LOS ANGELES: Kevin Durant was still digesting Oklahoma City’s Western Conference finals defeat when the simmering subject of his free agent future reached full boiling point.
“I’m just embracing my team-mates and just reflecting on the season,” Durant said Monday night after the Golden State Warriors rallied to eliminate the Thunder — who had led the best-of-seven series three games to one.
“I’ll think about that stuff, I don’t know when. But we just lost an hour ago, 30 minutes ago, so I don’t know.”
Durant, the 27-year-old former NBA Most Valuable Player, will be the most coveted prize of the free agency period that starts on July 1.
Western Conference rivals Golden State and San Antonio — who fell to the Thunder in the second round of the playoffs — are potential suitors.
They can offer a maximum contract worth $25.9 million or a maximum deal worth $111 million over four years.
The Thunder can offer $149 million over five years to keep their star, or he could opt to return to Oklahoma City for one more year, before re-entering the free agency pool in 2017 — when the salary cap will increase again and thus further raise his salary expectations.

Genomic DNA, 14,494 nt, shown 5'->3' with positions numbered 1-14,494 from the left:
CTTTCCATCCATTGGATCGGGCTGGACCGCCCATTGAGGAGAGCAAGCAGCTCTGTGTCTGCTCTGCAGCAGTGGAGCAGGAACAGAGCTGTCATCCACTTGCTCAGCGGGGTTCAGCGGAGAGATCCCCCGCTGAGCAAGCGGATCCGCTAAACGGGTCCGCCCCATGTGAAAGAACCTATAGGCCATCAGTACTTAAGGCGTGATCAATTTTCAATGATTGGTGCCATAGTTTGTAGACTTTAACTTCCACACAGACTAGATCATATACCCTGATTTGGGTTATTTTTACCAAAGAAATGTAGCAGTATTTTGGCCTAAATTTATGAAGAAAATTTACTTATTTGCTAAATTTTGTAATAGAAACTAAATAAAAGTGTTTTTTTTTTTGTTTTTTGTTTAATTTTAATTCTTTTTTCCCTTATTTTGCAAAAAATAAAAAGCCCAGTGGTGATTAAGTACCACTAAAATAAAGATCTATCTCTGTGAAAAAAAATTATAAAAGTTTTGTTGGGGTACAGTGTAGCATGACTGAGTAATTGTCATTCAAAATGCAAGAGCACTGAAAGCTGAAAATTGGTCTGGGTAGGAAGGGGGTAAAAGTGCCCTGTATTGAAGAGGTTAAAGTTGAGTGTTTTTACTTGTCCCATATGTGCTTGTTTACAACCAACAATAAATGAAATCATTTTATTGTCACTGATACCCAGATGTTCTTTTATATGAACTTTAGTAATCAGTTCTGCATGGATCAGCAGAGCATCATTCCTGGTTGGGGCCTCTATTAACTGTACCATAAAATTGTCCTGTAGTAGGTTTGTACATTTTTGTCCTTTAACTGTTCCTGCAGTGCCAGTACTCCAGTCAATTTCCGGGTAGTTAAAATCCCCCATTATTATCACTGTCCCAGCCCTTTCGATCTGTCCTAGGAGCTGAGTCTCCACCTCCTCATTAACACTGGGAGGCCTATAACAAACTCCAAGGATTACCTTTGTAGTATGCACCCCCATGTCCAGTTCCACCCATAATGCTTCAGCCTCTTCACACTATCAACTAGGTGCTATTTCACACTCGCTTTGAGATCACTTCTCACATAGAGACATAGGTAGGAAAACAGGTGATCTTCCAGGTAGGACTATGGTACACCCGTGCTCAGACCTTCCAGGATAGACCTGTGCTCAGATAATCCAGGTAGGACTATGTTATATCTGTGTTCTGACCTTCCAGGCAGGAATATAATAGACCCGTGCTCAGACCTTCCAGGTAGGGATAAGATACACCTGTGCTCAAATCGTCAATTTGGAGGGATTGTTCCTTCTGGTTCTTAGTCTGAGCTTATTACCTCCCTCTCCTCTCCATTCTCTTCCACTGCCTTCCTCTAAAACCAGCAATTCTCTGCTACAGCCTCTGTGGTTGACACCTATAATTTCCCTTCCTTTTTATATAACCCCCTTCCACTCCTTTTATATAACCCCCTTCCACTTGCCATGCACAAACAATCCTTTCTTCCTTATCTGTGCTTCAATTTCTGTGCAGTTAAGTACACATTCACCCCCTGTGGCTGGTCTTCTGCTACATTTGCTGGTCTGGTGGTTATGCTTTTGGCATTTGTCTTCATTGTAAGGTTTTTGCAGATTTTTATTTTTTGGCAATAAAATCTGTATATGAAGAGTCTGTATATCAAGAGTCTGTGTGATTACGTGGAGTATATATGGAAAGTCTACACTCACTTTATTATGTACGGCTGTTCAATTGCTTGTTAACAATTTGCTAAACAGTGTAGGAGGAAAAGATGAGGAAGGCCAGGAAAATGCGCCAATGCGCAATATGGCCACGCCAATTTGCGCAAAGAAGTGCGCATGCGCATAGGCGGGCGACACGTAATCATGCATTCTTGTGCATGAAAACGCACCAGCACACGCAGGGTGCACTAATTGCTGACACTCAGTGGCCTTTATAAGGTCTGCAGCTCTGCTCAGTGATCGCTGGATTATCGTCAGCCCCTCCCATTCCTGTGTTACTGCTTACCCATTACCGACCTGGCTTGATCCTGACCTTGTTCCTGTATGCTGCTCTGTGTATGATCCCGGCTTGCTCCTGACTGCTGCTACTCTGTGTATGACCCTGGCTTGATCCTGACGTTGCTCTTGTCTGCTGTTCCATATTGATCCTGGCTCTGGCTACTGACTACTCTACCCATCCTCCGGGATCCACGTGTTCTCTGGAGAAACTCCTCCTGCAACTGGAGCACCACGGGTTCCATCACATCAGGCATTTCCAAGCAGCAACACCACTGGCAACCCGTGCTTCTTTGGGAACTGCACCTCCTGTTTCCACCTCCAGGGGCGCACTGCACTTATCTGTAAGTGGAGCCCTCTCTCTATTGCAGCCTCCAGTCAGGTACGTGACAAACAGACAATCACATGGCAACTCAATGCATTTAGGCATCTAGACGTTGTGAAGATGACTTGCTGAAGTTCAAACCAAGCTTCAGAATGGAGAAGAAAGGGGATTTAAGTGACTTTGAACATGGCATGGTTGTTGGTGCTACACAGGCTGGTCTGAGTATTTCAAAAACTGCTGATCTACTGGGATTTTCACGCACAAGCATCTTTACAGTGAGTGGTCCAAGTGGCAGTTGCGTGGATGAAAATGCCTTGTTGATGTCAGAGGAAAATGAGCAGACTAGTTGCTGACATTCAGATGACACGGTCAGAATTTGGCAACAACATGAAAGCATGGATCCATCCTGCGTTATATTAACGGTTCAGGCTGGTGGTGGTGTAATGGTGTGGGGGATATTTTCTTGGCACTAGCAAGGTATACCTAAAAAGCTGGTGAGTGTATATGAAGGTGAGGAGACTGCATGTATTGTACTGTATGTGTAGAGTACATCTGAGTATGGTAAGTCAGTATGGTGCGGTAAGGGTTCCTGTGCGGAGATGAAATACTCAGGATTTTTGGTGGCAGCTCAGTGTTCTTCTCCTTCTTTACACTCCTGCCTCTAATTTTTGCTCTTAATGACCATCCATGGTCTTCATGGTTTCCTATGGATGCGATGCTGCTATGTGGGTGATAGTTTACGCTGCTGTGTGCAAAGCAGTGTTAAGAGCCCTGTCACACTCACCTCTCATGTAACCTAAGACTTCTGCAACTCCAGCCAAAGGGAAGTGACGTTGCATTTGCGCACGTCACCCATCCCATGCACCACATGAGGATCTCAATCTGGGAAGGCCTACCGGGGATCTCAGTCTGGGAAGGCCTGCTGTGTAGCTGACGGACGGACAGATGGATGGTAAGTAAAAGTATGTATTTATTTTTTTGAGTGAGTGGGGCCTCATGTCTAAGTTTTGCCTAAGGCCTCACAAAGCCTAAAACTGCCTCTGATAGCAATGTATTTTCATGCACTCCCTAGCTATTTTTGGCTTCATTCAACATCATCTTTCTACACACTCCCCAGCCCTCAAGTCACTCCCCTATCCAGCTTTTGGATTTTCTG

Durant’s impending free agency was a hot topic even before the season began, with Washington Wizards fans hoping his Washington-area roots could prompt him to move East.
Durant, who has spent his entire NBA career with the same club, didn’t sound like a player looking for a way out after Oklahoma City’s 55-win season.
He has a superstar teammate in Russell Westbrook, and together they led the Thunder past the 67-win Spurs and within a hair’s breadth of beating the 73-win Warriors.
Oklahoma City’s playoff performance, after an erratic regular season, amply demonstrated the development of first-year coa
“When we were losing eight out of 12, we were getting criticized for not being where other teams were,” Durant said. “But I thought we peaked at the right time and got better at the right time. We laid it all out there. Everybody left their soul out on the court. We have no regrets.”